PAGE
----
So what about the main protagonist? Jake Sully, wonderfully acted by rising Australian actor Sam Worthington, is ideal for the film’s purposes. A battered soldier who is full of angst, Jake Sully is an extraordinary person for one simple reason. He suppresses his fears and goes for it. So many people are bombarded by self-doubt and the possibility of failure. Jake transcends all of this and rises above the challenges. As a result of his efforts, Jake gains the Na’vi’s acceptance.
Zoe Saldana’s performance as Neytiri must get special mention. She imbibes an aspect of nature that many people have lost touch with. Mainly an awareness of what their bodies are capable of doing. Full of eloquent poise and gracious movements, Neytiri manages to convey a symbiotic relationship between the Na’vi and the environment of Pandora. It is quite obvious that Saldana has had some form of training in dance. Through her physical expression, the Na’vi’s otherness is effortlessly and silently highlighted especially when a comparison is drawn between the clumsy initial efforts of Jake.
‘Avatar is a film which lets us vicariously experience being something other than ourselves.‘
The secret of Avatar’s success, apart from its wonderful 3D, is something that is universal. Human inadequacy. As people, as humans, we all can relate to feelings of inadequacy and fervent desires to be better than we already are. Avatar is a film which lets us vicariously experience being something other than ourselves.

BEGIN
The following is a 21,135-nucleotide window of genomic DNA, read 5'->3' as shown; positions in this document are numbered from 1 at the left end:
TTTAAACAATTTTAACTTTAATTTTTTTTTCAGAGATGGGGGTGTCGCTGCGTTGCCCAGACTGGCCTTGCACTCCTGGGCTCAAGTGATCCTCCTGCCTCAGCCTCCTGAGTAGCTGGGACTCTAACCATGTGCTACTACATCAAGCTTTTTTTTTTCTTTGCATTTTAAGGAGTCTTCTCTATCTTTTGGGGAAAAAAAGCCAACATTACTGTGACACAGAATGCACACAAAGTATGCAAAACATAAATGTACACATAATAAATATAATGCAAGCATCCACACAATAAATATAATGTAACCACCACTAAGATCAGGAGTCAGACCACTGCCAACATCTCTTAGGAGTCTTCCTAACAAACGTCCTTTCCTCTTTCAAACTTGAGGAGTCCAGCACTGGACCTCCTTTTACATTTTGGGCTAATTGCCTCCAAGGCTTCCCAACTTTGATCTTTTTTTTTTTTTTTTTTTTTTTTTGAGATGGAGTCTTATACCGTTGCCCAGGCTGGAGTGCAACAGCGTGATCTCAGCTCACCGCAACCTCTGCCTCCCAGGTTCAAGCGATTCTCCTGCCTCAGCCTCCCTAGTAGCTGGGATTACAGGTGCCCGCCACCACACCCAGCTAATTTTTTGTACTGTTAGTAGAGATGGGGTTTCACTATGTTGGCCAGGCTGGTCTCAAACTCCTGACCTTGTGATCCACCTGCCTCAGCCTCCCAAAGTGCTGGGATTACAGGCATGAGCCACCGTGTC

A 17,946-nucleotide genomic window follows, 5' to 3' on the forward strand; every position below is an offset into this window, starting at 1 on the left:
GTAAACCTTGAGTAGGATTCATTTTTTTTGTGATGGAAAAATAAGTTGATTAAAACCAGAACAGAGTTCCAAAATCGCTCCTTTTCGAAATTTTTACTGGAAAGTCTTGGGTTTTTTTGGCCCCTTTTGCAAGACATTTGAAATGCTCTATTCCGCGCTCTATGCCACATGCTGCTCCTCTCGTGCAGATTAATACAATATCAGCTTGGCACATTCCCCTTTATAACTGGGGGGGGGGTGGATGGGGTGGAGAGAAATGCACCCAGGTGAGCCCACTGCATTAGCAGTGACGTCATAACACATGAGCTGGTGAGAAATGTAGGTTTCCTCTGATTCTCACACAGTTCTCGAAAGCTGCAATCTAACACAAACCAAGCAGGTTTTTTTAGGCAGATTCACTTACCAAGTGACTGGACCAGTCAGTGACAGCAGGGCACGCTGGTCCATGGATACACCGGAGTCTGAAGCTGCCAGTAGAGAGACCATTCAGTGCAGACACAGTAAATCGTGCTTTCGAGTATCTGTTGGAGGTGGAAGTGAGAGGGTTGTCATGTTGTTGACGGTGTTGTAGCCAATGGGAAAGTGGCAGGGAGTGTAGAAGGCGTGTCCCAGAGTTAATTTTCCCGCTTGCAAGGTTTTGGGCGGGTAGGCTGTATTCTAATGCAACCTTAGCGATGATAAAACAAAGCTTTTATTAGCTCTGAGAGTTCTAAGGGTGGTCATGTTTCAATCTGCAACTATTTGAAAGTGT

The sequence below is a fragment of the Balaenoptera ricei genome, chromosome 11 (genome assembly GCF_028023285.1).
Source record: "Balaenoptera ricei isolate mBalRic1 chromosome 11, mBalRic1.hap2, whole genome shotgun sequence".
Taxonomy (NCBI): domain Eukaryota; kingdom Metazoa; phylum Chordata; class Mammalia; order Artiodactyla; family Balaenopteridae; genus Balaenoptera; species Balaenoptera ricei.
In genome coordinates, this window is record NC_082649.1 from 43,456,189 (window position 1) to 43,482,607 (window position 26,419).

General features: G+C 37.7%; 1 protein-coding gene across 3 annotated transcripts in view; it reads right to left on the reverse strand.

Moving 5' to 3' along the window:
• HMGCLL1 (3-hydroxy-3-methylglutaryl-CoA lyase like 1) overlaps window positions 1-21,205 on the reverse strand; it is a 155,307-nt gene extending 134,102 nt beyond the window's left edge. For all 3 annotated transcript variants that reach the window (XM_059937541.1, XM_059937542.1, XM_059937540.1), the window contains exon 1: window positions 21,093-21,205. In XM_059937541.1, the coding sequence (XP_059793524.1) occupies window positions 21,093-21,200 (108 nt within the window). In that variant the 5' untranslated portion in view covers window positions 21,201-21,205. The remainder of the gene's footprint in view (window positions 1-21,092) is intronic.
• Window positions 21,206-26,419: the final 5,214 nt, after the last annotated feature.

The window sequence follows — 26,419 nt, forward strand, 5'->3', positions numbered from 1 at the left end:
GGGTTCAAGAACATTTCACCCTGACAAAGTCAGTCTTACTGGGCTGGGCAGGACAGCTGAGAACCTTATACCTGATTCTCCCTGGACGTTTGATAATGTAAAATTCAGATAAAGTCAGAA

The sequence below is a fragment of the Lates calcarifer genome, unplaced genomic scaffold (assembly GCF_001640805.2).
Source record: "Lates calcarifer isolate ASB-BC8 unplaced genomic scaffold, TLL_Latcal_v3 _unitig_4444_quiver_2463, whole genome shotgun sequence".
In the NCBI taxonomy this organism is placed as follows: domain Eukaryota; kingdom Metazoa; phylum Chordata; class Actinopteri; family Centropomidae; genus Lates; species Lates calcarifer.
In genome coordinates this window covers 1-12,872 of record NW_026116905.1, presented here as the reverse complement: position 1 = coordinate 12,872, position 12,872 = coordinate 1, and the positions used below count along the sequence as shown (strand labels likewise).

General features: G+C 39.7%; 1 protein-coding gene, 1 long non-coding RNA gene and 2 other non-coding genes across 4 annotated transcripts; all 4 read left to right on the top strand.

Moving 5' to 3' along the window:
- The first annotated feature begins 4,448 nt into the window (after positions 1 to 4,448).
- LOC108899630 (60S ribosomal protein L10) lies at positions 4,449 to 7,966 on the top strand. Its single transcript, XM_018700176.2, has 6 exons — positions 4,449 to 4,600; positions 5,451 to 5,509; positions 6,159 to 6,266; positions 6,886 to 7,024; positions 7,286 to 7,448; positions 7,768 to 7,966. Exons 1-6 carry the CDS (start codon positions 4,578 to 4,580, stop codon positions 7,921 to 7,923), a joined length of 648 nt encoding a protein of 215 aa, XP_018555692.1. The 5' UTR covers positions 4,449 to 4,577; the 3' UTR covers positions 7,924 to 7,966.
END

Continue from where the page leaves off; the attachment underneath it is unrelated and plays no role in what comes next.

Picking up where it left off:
Avatar essentially places the viewer in an alien world. A world which is full of mystery to experience for the first time. Jake Sully offers us a glimpse into our own humanity. He is our on screen representation of our own insecurities. Jake, forced to spend his days in a wheelchair, is given the ultimate freedom. Not only is he able to move under foot once more, he gets to experience what not of us can do. To see through an other’s eyes. To escape the corporal shackles of our selves in favour of a giant, ten-foot body is perhaps the ultimate expression of a vicarious reality.
‘Avatar masters the cinematic experience in all its glories.’
Through the body of the Na’vi, Jake experiences what really boils down to superpowers. He is stronger, faster, larger than life. He flies through the skies like no other person has experienced. It is this that is the secret to Avatar’s true success, cinema’s ability to portray an alternate reality. It’s power to fuel our imagination and outline an alternative to our being. Avatar masters the cinematic experience in all its glories.
‘Ennio Morricone would have provided a marvellous score.’
Possibly the greatest criticism that can levelled at Avatar is the score. James Horner’s music is weak and one can distinctly hear leitmotifs from the Titanic in parts of the film. The soundtrack is by no means poor in comparison to many other films. It is just not memorable. A wonderful score in a film that has so many brilliantly visceral sequences would have elevated Avatar even further. Ennio Morricone would have provided a marvellous score.
Another gripe, although minor in comparison to the score, is that at times the dialogue is rather clunky. Cameron and Avatar could have benefited from a little refinement.
Having said that, these are minor criticisms in an otherwise impeccable film.
James Cameron, through Avatar, has succeeded in bringing people back to the cinema. It is hard to argue with his reasoning. On the smaller screen the romanticism and emotion of the film is lost. On the large screen it is there in all its glory ready to awe the viewer.
For people living in Ireland or the United Kingdom, you can access Avatar here.
For those who live in Canada, you can obtain Avatar from here.
For Germany: Avatar.
For France: Avatar.